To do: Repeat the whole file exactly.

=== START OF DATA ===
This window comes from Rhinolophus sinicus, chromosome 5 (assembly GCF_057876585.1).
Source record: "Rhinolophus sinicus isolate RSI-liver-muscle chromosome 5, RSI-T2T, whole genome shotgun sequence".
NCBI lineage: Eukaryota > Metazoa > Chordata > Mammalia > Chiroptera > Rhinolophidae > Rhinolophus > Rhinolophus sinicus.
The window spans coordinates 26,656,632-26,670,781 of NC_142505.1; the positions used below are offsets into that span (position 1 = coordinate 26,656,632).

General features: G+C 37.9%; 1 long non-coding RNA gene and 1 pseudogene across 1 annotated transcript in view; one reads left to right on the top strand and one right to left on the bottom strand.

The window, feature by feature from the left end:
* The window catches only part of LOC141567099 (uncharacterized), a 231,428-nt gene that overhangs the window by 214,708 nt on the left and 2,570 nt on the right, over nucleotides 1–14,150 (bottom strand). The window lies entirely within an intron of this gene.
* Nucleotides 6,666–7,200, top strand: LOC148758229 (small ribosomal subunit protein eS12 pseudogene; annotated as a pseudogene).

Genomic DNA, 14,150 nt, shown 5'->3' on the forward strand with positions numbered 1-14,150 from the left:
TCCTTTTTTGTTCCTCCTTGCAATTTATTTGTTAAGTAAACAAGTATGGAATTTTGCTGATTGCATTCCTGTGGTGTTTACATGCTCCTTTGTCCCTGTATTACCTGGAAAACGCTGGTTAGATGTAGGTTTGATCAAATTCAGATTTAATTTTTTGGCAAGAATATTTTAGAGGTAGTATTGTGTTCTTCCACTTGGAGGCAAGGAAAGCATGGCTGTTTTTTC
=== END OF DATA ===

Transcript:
This window comes from Rhinolophus sinicus, chromosome 5 (assembly GCF_057876585.1).
Source record: "Rhinolophus sinicus isolate RSI-liver-muscle chromosome 5, RSI-T2T, whole genome shotgun sequence".
NCBI lineage: Eukaryota > Metazoa > Chordata > Mammalia > Chiroptera > Rhinolophidae > Rhinolophus > Rhinolophus sinicus.
The window spans coordinates 26,656,632-26,670,781 of NC_142505.1; the positions used below are offsets into that span (position 1 = coordinate 26,656,632).

General features: G+C 37.9%; 1 long non-coding RNA gene and 1 pseudogene across 1 annotated transcript in view; one reads left to right on the top strand and one right to left on the bottom strand.

The window, feature by feature from the left end:
* The window catches only part of LOC141567099 (uncharacterized), a 231,428-nt gene that overhangs the window by 214,708 nt on the left and 2,570 nt on the right, over nucleotides 1–14,150 (bottom strand). The window lies entirely within an intron of this gene.
* Nucleotides 6,666–7,200, top strand: LOC148758229 (small ribosomal subunit protein eS12 pseudogene; annotated as a pseudogene).

Genomic DNA, 14,150 nt, shown 5'->3' on the forward strand with positions numbered 1-14,150 from the left:
TCCTTTTTTGTTCCTCCTTGCAATTTATTTGTTAAGTAAACAAGTATGGAATTTTGCTGATTGCATTCCTGTGGTGTTTACATGCTCCTTTGTCCCTGTATTACCTGGAAAACGCTGGTTAGATGTAGGTTTGATCAAATTCAGATTTAATTTTTTGGCAAGAATATTTTAGAGGTAGTATTGTGTTCTTCCACTTGGAGGCAAGGAAAGCATGGCTGTTTTTTC